So “10 things to”-lists are pretty popular these days, so we give it a try. If you are interested in Archaeoinformatics, you can do a couple of things to get into the subject and start learning how to do archaeology today.
In this new segment of our blog, I want to introduce to you some useful apps or software for our line of work. I use my phone frequently and why not also for research? Finding new articles on my subject can not get easier with ‘Researcher’.
Early this year, Heaven’s Vault, a game that lets you play an archaeologist to uncover the past, will come out. We want to have a look at the information we have so far for this game.
Ever since we started experimenting with an RTI Dome, I developed the idea of improving the control unit of the dome. With our second dome on the way, we are experimenting with some changes to the original software to improve the unit.
Here I continue to describe and elaborate on our discussion about Concepts of the Past in Computer and Video Games, which Jan Wieners and I organised for our class in archaeogaming. Let’s discuss now: Are games great knowledge communicators?
This post belongs to the series discussing Jan Wieners‘ and mine course on archaeogaming. Last week, on 9th January, a special session in this course took place: We had an open-for-all discussion with experts and a poster slam!
Together with Jan Wieners (@docfnord on twitter) I teach a course on Video- & Computergames and Archaeology this semester. This may develop into a series on content and thoughts regarding this course. Pt 1: What are we aiming at?
In this series of posts, I want to test in what capacity a AAA-game in a historical setting can actually teach me – as an archaeologist – something I don’t know about history. I have studied Near Eastern Archaeology, Prehistory and Assyriology, but never Egyptology, what would be the perfect branch of study for this game. Nevertheless I still can learn and by playing Assissins Creed Orgins and researching the scientific facts behind it, I want to find out if the game is well researched and document what I learned from it. Spoilers ahead!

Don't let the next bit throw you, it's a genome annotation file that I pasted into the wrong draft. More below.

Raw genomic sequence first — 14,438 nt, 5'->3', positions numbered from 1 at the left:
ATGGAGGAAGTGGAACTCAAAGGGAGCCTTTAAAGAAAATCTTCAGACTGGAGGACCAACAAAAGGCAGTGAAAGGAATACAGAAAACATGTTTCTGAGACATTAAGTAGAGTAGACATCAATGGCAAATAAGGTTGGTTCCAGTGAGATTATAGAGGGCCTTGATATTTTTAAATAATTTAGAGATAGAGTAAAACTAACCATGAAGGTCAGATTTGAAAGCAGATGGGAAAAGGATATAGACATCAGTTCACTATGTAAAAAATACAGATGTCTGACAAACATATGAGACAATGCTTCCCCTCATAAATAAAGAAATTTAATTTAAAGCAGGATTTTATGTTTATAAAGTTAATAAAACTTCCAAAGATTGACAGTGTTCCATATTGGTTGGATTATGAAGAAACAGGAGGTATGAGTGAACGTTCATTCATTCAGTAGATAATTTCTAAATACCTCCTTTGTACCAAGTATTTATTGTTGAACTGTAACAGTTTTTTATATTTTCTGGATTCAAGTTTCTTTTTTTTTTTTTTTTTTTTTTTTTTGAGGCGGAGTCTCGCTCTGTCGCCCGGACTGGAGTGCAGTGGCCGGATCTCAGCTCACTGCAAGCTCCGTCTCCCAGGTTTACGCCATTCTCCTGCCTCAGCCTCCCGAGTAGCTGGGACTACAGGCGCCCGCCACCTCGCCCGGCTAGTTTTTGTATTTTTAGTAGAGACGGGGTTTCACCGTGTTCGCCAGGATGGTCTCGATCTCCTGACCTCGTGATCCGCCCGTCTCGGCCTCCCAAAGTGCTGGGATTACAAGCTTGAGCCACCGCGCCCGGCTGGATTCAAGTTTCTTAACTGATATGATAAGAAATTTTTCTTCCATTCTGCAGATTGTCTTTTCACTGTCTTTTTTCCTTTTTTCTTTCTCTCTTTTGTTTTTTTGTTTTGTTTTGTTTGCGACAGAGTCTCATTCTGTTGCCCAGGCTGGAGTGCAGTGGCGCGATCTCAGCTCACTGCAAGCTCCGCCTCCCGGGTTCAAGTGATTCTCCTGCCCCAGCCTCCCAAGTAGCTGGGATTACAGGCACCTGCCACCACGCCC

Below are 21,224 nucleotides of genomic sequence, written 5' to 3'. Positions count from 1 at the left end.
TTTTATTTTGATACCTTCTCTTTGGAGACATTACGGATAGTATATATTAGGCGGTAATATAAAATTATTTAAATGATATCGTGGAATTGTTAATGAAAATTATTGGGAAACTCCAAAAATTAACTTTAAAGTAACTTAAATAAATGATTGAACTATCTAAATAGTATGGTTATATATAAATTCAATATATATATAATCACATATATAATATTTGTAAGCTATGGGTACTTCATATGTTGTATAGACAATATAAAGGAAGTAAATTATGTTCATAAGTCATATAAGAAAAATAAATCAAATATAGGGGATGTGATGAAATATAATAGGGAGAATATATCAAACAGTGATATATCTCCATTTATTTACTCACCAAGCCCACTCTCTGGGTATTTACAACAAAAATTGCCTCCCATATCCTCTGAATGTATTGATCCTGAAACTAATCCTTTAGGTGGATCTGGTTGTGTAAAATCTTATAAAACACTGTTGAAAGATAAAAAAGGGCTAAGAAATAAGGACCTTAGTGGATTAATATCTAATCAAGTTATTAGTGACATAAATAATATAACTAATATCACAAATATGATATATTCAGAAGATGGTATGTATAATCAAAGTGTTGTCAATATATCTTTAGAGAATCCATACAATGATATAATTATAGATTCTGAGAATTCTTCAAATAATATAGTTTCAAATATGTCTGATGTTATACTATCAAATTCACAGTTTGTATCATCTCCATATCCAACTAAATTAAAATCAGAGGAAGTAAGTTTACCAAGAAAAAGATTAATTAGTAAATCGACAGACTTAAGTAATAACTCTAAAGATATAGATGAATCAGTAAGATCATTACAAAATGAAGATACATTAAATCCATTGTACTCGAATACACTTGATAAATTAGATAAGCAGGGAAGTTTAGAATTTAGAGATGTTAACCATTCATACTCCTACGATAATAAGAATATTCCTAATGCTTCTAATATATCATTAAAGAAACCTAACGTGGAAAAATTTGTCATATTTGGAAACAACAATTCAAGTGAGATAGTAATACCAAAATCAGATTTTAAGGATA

Wissenschaftskommunikation in der Archäologie. In den letzten Wochen scheint mir das Thema immer bekannter geworden zu sein. Vielleicht liegt das am “11. Forum Wissenschaftskommunikation”, das Anfang November in Bonn stattfand. So richtig qualifiziert fühle ich mich nicht, aber …
Science Communication in archaeology. In the last couple of weeks this topic seems to have gained a lot of attention in Germany, fuelled by the “11th forum on science communication”, which took place in Bonn beginning of November. I don’t feel entirely qualified to blog about this topic, but…
We did a conference!
It was really engaging and here is a wrap up of what I learned.
There are some things that are great in theory. In practice, though…
It’s actually cool, too. I just need to learn how to use it.
On the 12th and 13th of October, the Archaeological Department of the University of Cologne is hosting a two-day symposium. The preparations are in full swing and we now released a preliminary programme.
This is my series on how to teach statistics with the help of cartoons. I want to share my fun, but there are too many for just one blog post, therefore I created a series. On to implementation numero 2: Cartoons on Data
Recently, I watched a Jackie Chan movie called “Dragon Blade”. Usually, this blog is not for movie reviews, but one scene of that movie in particular sparked my interest: Two “archaeologists” scan a roman-chinese (sic!) city with a scanning and reconstruction system, that I would love to have.